In its Annual Report 2013, FINMA highlighted the accumulation of risks resulting from the particularly slow amortisation of Swiss mortgages. With the tax incentives still in place, the problem remains: many borrowers are still making too little use of their available funds to pay down their mortgages. This could lead to affordability problems and even defaults, for example if interest rates rise. An adjustment to the self-regulatory regime in July 2014 sought to better address these risks: second tranche mortgages, i.e. the part of the mortgage with a loan-to-value ratio of more than two thirds of the property’s value, now have to be amortised over 15 years rather than 20. Additionally, amortisation must be at least linear: it cannot be left until the end of the 15 years.
Some key definitions in the self-regulatory regime for the mortgage market were also tightened up. The use of interest-bearing loans as down payment by borrowers is now explicitly prohibited. Second incomes can only be factored into the assessment of financial sustainability if they are subject to joint and several liability. The lower of cost or market value of the property is used to calculate the lending ratio, with the most conservative of a number of estimates being applied.
Other countries where mortgage growth is strong have specifically tightened up their regulations, in some cases going even further than Switzerland, where there is still uncertainty over the precise effect of the measures introduced and the influence of other factors such as possible changes to immigration regulations. With this in mind, the Swiss measures therefore aim to curb the further accumulation of risks without having too abrupt an impact on property prices. Adopting a gradual approach, the Federal Council raised the countercyclical buffer in 2014 from 1% to 2% of the risk-weighted assets secured by residential properties in Switzerland. FINMA supported this move.
The modest slowdown in the increase in property prices that began in 2013 continued in 2014, but averaged out across the country. Property prices are still higher than consumer prices and exceed the growth of the economy as a whole. Nevertheless the trend has been more marked in the regions that in some cases recorded above-average growth rates in previous years. Mortgage growth has so far eased less than price rises, and still averages around 4% a year nationwide.
Only time will tell how sustainable this discernible slowdown in the increase in property prices is. In the past, temporary falls in real estate prices have always been followed a few quarters later by renewed accelerations. Moreover, key drivers of the boom continue to make their presence felt. In particular, the low interest rate environment is likely to remain in place in the eurozone – and therefore probably in Switzerland – for some time to come.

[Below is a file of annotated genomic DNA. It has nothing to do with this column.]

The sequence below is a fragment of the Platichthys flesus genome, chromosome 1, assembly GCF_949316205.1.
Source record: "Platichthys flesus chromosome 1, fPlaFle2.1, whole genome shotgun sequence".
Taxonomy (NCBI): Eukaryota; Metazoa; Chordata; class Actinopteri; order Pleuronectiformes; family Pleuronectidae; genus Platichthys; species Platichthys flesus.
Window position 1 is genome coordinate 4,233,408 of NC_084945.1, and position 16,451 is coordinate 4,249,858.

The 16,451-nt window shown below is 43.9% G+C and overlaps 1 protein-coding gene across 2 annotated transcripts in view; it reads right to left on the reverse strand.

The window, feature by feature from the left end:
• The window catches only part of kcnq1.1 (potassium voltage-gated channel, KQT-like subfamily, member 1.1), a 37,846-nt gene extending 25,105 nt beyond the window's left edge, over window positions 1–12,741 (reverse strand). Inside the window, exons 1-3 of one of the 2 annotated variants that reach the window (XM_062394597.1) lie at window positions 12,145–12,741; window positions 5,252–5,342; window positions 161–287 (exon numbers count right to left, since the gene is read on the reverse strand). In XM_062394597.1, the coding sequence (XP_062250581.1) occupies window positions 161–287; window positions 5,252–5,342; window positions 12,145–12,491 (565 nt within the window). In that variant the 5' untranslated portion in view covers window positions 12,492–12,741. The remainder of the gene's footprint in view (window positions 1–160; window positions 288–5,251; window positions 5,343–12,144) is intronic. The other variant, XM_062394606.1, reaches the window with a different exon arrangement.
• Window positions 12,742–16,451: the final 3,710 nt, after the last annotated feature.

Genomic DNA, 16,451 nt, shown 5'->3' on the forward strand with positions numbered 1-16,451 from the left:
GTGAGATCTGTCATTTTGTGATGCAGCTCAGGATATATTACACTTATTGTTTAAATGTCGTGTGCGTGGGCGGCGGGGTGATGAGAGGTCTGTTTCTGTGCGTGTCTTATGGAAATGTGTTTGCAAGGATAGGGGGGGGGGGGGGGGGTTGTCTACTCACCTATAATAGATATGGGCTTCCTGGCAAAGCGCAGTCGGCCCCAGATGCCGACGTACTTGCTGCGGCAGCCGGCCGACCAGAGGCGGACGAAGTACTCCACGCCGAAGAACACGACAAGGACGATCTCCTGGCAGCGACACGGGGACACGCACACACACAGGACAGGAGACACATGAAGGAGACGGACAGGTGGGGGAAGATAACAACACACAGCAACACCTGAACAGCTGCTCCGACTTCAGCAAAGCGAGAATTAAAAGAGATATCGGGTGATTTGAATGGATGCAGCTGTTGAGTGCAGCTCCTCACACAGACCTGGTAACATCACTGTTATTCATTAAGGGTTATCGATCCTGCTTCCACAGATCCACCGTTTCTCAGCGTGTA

The current easing in growth has not eliminated the historically high price levels shown in the charts on page 49 or the level of mortgage debt reported in the Annual Report 2013. This is especially true of investment properties, which are more susceptible to economic developments and where interest and amortisation have to be paid for out of current rental income. If the vacancy rates in a segment or region rise, for example due to reduced immigration or structural changes, the financial sustainability of the mortgage can be placed in jeopardy.
The slowdown suggests that the measures taken in 2014 are beginning to take hold. Given that risks still remain, FINMA will continue to carry out mortgage stress tests and on-site supervisory reviews of individual banks in 2015 to monitor how self-regulation is being implemented on a case-by-case basis. The results will determine whether further measures are needed. However, it is still too soon to sound the all-clear for Switzerland’s real estate and mortgage market.
FINMA also carried out twice-yearly comprehensive loss potential analyses of the large banking groups to simulate the impact of a stress scenario on capital ratios. These were accompanied in 2014 by the European Central Bank stress tests, which revealed that FINMA’s analysis is based on stricter assumptions and Switzerland’s big banks would have passed the EU test.
Real estate prices slowed in 2014 in the market regions and segments that had seen particularly high growth rates in previous years. This, however, has not been reflected in the mortgage volume. In the past, such slowdowns in price increases have often been short-lived, especially when drivers such as the current low interest rate environment have persisted. The imbalances built up due to historically high prices remain in place.
(From the Annual Report 2014)